Patterns in Stock Indices over Time

Robin Gane-McCalla
Posted on Apr 30, 2017

The traditional advice given to investors is 'buy and hold'.  I decided to investigate this claim and see what patterns I could find within the major stock indices. The Dow Jones, S&P 500 and the NASDAQ Composite were the indices that I examined. They are all combinations of stocks which are frequently used as an indicator of the US economy. The Dow Jones consists of thirty of the biggest publicly traded stocks in the US, the S&P 500 consists of 500 average to large sized companies and the NASDAQ composite is mainly technology companies. I acquired 30 years of daily financial data for each of the indices at finance.yahoo.com

In my Shiny Application I collected data by year, daily and month. In addition to the High price of an index, I also collected the volume traded and derived the daily change in closing value and the daily percentage change in closing value. Lastly I allowed the user to select a subset of the 30 years of available data. I displayed my data using both a boxplot and a scatterplot. In addition I showed the results of an ANOVA test to show whether the differences observed were statistically significant. You can experiment with my Application here

Many of the relationships I observed were not statistically significant. One interesting results that was significant was the daily percent change of the NASDAQ on a daily basis. The NASDAQ consistently fell slightly on Mondays and increased in value every other day. A similar pattern was observed within the Dow Jones and the S&P but the p-values were higher and the price changes were smaller. These patterns can be explained by markets being closed on weekends and bad news lowering stock prices. This conclusion implies that an investor could consistently make money simply by buying on Monday and selling on Friday. However, when I looked at the NASDAQ data for the last 20 years I found that the p-value went up to 0.58, presumably because traders caught on to this strategy. I also observed that trading volumes were significantly different (p-value 0.00) for all indices based on day of the week, giving a plausible explanation for how markets have adapted to differences in prices by day of the week.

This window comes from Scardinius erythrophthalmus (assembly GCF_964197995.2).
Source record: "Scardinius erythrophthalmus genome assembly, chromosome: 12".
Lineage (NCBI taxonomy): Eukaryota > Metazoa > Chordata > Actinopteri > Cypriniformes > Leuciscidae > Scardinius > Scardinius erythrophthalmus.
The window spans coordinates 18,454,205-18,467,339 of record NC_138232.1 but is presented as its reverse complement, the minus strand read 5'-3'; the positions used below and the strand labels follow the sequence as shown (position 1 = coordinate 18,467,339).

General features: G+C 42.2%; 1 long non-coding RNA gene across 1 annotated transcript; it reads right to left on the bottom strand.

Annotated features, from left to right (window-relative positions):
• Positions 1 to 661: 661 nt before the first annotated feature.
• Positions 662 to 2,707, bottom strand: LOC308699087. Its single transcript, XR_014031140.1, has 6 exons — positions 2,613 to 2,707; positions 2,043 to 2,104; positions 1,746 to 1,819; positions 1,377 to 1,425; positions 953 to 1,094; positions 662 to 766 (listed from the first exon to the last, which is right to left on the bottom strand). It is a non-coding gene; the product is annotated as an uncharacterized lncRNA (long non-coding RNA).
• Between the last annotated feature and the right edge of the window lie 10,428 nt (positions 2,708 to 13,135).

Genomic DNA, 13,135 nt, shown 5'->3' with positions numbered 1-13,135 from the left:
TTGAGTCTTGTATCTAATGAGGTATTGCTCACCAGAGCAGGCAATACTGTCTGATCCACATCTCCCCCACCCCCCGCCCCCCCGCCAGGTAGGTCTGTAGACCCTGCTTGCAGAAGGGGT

Though a month is longer than a day, I found less significant results by month than by day. Despite several popular phrases such as "the January effect" and "Sell in May and go away", I found no significant prices related differences by month based on the ANOVA analysis. I did find significant differences in volume (p-value = 0.00 for both the NASDAQ and Dow Jones but p-value 0.07 for S&P).

The yearly plots showed some of the most dramatic changes, but many results were not statistically significant. The High price for all indices increased significantly.

yearly high change

Despite visible booms and busts the market increases significantly year by year. Additionally volume trade is significantly different and generally increases year by year but not as dramatically as High price. No significant differences were found for the Close Change or the Percent Close Change.

 

Despite the unpredictability of markets, there are some patterns in it.  Since market data is publicly available and many people trade on the market, it can be difficult to turn any of these patterns into a profitable trading strategy over the short term.  However, on a yearly basis indices tend to rise which supports the 'buy and hold' strategy.  Code for the Application I wrote is below:

 

About Author

Robin Gane-McCalla

Robin Gane-McCalla

Robin Gane-McCalla graduated from Hamilton College with a degree in Mathematics and Computer Science. He's worked as a computer programmer, data analyst, researcher and web developer. After working for several companies (including a few start ups) he's decided...
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